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Spawning Theraps wesseli

This secretive cichlid will breed in aquaria — but watch out, as they spawn in a violent fashion.

By Dan Woodland |

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After my second trip to Honduras, I was lucky enough to bring home six adult specimens of Theraps wesseli from the Rio Jutiapa, Jutiapa, Honduras. This cichlid was described by the late Robert Rush Miller, Ph.D., at the University of Michigan, who named it after Rusty Wessel, the man who discovered it. Miller was instrumental in describing several fish of Central America and Mexico. His book Freshwater Fishes of Mexico, which was published posthumously in 2005, describes many types of Mexican fish.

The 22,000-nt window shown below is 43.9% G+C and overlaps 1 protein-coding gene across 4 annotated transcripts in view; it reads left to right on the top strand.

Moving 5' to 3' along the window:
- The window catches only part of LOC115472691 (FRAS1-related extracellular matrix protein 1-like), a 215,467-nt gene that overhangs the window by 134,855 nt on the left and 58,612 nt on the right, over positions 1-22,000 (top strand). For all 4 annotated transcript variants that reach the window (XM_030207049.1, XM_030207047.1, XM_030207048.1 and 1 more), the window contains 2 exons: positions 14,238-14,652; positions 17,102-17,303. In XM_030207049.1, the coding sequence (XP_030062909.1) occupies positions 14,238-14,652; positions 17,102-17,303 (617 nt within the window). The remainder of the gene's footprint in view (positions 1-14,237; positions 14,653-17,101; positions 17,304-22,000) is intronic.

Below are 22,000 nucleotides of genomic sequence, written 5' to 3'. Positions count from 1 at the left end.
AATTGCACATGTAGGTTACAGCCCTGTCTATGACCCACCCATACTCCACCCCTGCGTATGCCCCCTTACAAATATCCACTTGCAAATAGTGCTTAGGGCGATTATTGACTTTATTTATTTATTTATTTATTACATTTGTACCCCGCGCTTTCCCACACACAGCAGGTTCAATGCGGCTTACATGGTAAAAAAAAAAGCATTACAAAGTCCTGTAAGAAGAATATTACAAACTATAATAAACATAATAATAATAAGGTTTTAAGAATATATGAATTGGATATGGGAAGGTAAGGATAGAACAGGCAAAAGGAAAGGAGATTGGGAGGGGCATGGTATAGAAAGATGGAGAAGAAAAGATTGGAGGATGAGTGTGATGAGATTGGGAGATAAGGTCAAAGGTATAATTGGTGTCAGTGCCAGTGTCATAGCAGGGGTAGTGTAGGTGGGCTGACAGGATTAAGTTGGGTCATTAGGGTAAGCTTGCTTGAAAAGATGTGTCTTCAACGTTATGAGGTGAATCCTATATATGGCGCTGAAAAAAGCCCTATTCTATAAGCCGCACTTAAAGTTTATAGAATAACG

Theraps wesseli are extremely secretive, which makes them difficult to catch, photograph and film. Their visual acuity is very good, allowing them to take flight long before you enter their comfort zone. Great patience is needed to watch these fish in their natural habitat and in the aquarium. The only way to see them up close in the wild is to move slowly toward them, much like a lion stalking its prey — and that does not always work. Although they are tough to even view in the wild, the local fisherman are adept at catching them. We were lucky enough to have Rusty Wessel with us on our trip because he remembered one of these uniquely qualified fishermen, who agreed to help us find some wild specimens.

Want to read the full story? Pick up the February 2011 issue of Aquarium Fish International today.

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